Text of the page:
despite the shocks, disasters, the unplanned,

we were often just as bored as before.

The Voyage, Charles Baudelaire

Baudelaire admired not only the places of departure and arrival but also the means of locomotion and transport, especially the ocean liners of “infinite and mysterious charm that lies in the contemplation of a ship … like an animal full of genius suffering and exuding all the sorrows of human ambitions.”

Similarly, in our days, these feelings can arise from the most impressive examples of airplanes, these, too, “vast and complicated” creatures able to fly the skies despite their size.



The pleasure of the take-off is subjective and complex, but also psychological: the rapid rise of an airplane is an exemplary symbol of change; one day, who knows, we might even rise above what has always loomed over our heads.

And no one in the cabin, in the midst of all thecopious information communicated by the crew, ever announces that “we’re flying above the clouds”, anexperience that Leonardo Da Vinci, Poussin or Turner would have been ecstatic about. We see them fromup there in the aircraft as entities in constant motion, clouds flowing tranquilly: below us friends, colleagues, family, the places of our existence reduced to small scratches on the crust of the earth; and yet it is once again the French poet who captured the essence of this experience:


The Stranger

Tell me, enigmatic man, whom do you love beet? Your father, your mother, your sister, or your brother?

“I have neither father, nor mother, nor sister, nor brother.”

Your friends, then?You use a word that until now has had no meaning for me.”

"Your country?

“I am ignorant of the latitude in which it is situated.”

Then Beauty?

“Her I would love willingly, goddess and immortal.”


“I hate it as you hate your God.”

What, then, extraordinary stranger, do you love?

“I love the clouds--the clouds that pass--yonder--the marvelous clouds.


As you set out for Ithaca

hope the voyage is a long one,

full of adventure, full of discovery.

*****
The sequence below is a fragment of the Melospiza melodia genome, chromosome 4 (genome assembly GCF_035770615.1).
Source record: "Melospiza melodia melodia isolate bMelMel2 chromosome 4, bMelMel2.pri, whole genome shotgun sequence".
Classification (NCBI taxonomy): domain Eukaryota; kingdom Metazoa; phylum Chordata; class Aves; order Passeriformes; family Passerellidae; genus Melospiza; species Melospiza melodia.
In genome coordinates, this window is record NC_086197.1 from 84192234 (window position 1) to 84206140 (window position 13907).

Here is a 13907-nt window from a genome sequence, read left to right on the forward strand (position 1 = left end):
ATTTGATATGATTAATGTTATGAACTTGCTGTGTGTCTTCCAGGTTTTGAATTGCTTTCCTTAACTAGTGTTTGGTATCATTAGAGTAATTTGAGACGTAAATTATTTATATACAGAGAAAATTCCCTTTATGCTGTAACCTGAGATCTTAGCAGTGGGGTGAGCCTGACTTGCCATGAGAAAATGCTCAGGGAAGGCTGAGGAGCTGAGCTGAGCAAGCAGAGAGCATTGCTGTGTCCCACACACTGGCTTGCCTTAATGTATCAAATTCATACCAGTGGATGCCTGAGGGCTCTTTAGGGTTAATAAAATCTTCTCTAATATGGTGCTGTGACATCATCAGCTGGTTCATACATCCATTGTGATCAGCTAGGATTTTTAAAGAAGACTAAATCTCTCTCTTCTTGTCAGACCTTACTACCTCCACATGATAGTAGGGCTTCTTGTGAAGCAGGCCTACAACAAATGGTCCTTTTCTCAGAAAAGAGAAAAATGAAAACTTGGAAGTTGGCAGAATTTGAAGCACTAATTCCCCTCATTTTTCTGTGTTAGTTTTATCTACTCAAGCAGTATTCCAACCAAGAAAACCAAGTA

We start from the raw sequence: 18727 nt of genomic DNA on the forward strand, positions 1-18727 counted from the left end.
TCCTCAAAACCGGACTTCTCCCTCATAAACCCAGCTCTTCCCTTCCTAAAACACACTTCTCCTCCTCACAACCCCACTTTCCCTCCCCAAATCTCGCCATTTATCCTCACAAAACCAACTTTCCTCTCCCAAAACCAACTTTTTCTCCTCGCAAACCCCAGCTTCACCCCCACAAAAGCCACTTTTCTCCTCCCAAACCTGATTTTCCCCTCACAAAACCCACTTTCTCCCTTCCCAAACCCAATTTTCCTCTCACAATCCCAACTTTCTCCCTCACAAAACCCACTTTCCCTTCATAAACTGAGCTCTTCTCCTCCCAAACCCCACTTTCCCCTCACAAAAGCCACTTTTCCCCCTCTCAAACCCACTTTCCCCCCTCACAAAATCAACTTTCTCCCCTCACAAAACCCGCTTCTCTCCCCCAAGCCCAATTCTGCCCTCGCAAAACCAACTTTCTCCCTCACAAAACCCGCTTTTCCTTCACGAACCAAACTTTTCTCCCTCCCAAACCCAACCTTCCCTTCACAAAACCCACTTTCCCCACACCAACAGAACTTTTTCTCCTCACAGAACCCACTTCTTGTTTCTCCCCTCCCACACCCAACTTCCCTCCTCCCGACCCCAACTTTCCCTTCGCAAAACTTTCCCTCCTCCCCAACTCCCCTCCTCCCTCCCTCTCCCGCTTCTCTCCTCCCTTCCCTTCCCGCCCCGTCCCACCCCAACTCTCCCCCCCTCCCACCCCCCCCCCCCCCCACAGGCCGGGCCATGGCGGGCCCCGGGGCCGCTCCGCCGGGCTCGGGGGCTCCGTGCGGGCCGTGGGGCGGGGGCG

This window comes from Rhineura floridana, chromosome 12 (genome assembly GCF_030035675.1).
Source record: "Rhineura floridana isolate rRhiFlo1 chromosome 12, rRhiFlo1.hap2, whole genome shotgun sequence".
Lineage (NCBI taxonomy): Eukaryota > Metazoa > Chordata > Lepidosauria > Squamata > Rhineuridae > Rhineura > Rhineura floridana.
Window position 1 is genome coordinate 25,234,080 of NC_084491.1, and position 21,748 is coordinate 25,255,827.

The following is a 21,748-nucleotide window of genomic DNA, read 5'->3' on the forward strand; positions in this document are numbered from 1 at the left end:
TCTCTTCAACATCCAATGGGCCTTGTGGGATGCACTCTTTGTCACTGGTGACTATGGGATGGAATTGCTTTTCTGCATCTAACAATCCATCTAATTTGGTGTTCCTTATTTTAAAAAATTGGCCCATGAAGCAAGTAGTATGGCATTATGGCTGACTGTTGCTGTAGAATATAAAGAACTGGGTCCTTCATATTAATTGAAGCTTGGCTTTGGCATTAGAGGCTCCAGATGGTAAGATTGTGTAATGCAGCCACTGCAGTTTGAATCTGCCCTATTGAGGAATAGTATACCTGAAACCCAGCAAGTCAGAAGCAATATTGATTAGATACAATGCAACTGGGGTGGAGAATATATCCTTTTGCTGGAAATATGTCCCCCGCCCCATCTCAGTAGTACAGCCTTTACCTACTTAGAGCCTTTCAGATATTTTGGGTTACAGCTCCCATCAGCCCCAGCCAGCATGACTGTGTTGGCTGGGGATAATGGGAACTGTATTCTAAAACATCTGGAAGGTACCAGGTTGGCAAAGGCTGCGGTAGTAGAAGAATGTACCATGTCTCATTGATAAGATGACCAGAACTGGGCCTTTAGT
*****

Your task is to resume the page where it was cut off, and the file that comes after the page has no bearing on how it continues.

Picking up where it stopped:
Laistrygonians and Cyclops,

angry Poseidon—don’t be afraid of them:

you’ll never find things like that on your way

as long as you keep your thoughts raised high,

as long as a rare excitement

stirs your spirit and your body.

Laistrygonians and Cyclops,

wild Poseidon—you won’t encounter them

unless you bring them along inside your soul,

unless your soul sets them up in front of you.


Hope the voyage is a long one.

May there be many a summer morning when,

with what pleasure, what joy,

you come into harbors seen for the first time;

may you stop at Phoenician trading stations

to buy fine things,

mother of pearl and coral, amber and ebony,

sensual perfume of every kind—

as many sensual perfumes as you can;

and may you visit many Egyptian cities

to gather stores of knowledge from their scholars.


Keep Ithaca always in your mind.

Arriving there is what you are destined for.

But do not hurry the journey at all.

Better if it lasts for years,

so you are old by the time you reach the island,

wealthy with all you have gained on the way,

not expecting Ithaca to make you rich.


Ithaca gave you the marvelous journey.

Without her you would not have set out.

She has nothing left to give you now.

And if you find her poor, Ithaca won’t have fooled you.

Wise as you will have become, so full of experience,

 you will have understood by then what this Ithaca means.

 Konstantinos Kavafis

(Alexandria, Egypt, 29 April 1863 and Alexandria, Egypt, 1933)

Translated by Edmund Keeley/Philip Sherrard